Flavours Revisited

A new species is being cooked in the alembic of fusion. The membrane between cultures, between worlds, between old and new ways of being is breaking down. In the past, migrations and diffusions allowed for gradual changes and exchanges between cultures and identities. Now nothing is gradual; we are watching a speeded-up movie of stranger multicultural mitosis and their stranger spawn.

Nowsheen Nowar Ahmed

Born in a Bengali household, I remember not enjoying instant-noodles, pizza on a Chinese flatbread or peanut-butter sandwiches even when I was in college, living on a budget. I always preferred getting my own groceries and stirring up a home-cooked meal no matter how busy my schedule was while living on my own.

Growing up, I was always thrilled about cooking or just being in the kitchen. I remember staying up till 2-3 am to watch Nigella Lawson on TLC or Siddiqa Kabir’s repeat telecasts. I loved watching cooking shows even though I had little to no sense of cooking at that time. The first thing I ever made was an English breakfast at the age of 12. Not gonna lie, the scrambled eggs were actually quite nice.

By the time I was 16, I used to host dinners for my friends where I’d cook for them. The chicken spicy wings I grilled, made it to the cut. My friends loved my food. Fast forward to my college years, I moved to KL when I was 20. My first year was all about eating out! I barely even had breakfast at home. Now the thing about KL or I’d say any Asian country is their food. Fusion food. You can find out about a country and it’s culture through their food, and I’ve had my fair share in KL. From Nasi Goreng or chicken rice to Char Kweo Teow and a hot cup of Teh Tarik was all that I needed to get through the day. But after a year, I was tired of it. I was tired of eating out in general. That’s when the magic happened. I decided to go grocery shopping and cook my own meals instead of going out or ordering in.

I have experimented and learned so many things in two years sometime I wished I went to a culinary school instead. One of the best parts of all this was grocery shopping. The smell of fresh produce and uncured herbs. Sometimes I’d make two runs a day even if I had everything I needed. The sound of that excited me. I started cooking every day for myself, for my friends. They all loved it and encouraged me to keep going! During my second year in 2018, I decided to open an Instagram page “stove and spoon” formerly known as “’khaadok” to share my culinary journey through pictures.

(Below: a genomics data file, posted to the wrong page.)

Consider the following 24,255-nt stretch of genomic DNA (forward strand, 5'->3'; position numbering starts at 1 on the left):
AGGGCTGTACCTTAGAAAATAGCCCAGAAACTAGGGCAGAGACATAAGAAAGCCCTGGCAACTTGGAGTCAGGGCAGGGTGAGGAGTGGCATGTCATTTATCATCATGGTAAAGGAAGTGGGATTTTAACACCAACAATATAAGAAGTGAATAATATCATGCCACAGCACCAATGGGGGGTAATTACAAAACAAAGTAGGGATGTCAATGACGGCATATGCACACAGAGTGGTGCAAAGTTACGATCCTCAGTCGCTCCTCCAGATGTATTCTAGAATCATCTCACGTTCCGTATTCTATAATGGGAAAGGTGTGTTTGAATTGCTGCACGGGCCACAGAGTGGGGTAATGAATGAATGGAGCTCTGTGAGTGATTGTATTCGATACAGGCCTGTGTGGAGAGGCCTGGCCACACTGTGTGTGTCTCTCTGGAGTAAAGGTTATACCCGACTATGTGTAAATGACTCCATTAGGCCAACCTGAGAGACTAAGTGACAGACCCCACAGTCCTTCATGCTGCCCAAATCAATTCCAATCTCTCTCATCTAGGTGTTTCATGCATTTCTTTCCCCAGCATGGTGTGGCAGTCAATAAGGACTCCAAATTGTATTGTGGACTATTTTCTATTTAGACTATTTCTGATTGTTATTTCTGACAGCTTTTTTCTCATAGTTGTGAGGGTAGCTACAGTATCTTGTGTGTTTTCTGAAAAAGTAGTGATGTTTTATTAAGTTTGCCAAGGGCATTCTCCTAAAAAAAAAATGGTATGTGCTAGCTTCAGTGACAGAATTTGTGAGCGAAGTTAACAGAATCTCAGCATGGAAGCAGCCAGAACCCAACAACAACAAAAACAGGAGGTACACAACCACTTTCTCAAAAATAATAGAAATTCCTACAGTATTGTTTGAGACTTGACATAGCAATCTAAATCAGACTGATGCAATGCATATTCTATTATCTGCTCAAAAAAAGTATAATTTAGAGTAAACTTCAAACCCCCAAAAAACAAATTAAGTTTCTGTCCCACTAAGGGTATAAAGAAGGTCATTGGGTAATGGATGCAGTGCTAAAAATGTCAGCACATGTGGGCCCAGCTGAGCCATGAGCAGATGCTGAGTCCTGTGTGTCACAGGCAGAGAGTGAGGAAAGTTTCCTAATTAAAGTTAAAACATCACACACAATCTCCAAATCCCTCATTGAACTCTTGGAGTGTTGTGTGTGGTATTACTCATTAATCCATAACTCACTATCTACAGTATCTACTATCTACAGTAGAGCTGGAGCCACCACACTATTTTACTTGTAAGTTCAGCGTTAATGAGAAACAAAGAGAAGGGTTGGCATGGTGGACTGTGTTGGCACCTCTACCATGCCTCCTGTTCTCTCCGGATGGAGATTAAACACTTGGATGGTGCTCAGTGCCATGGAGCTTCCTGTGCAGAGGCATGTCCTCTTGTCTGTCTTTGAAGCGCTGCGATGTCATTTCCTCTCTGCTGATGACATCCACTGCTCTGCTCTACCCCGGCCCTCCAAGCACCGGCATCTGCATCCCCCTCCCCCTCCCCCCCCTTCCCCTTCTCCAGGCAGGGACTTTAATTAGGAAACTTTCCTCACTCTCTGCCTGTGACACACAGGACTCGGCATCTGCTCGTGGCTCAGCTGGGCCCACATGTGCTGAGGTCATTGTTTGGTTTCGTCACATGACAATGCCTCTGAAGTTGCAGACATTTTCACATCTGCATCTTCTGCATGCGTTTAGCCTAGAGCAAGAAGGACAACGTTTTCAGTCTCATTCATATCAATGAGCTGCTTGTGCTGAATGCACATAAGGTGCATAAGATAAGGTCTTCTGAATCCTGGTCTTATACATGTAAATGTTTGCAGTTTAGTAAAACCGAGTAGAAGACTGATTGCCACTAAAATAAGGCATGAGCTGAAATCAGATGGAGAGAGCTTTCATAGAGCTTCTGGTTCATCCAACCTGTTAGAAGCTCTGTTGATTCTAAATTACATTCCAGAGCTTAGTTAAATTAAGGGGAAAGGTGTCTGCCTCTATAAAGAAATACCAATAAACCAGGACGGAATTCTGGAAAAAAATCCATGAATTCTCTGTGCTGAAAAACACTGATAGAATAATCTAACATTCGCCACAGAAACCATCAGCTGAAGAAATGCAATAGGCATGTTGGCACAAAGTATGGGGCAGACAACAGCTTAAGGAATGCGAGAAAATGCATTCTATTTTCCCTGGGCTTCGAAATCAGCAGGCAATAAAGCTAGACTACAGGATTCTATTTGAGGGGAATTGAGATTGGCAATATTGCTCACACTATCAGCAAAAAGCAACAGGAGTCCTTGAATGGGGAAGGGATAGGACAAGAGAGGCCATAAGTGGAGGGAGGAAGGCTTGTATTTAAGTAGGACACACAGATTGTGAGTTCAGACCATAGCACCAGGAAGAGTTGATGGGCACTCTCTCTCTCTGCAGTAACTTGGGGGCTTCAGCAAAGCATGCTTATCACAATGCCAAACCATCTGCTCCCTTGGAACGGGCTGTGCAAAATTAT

I was inactive for a year after that until I moved back to Dhaka in February 2020 and the lockdown began the month right after. Now we all hate this situation and are genuinely frustrated between the four walls. I get that. Nothing good really came out of it except the fact that I had plenty of time in my hands to explore my culinary skills. Given that we have people to help out with the cutting and cleaning here, things got a lot easier and I went ham. It’s been three months since this lockdown and I have been cooking almost every other day. I started taking orders too for one of my most loved dishes, Khao Suey. It’s a Burmese delicacy, basically a choice of meat cooked in broth, curry, coconut milk and all that goodness which you later assemble with noodles and condiments. Everyone loved it!
During this lockdown, I’ve been introduced to many Facebook food groups where people are displaying their passion to cook. Honestly, that makes me so happy. Anything related to food makes me happy. And I personally think people who love food are the most joyful ones. There are also people who are quite scared to enter the kitchen thinking it might be a disaster, but I’m here to tell these people that go ahead! Stir up a disaster or two, that’s one it’ll take to make a great dish really. For me, there is nothing more therapeutic than cooking. When I’m sad, I cook. When I’m happy, I cook. It brings me some sort of tranquillity to cook and feed people.

I think that when you have a genuine love for something, you cannot help but be completely consumed by it. People often ask me when it was that I fell in love with food but there was never an exact moment of time I can pinpoint. Cooking and eating for me is quite simply joyful and that’s why I do it.

What we’re cooking now is not just “modernist” Asian cuisine. It’s a type of cooking that has filtered through the multiethnic influences of our upbringings. Asian soul food can be located in the broader trend of mixing acquired skills with low ingredients. It’s definitely one of the more interesting movements in food now.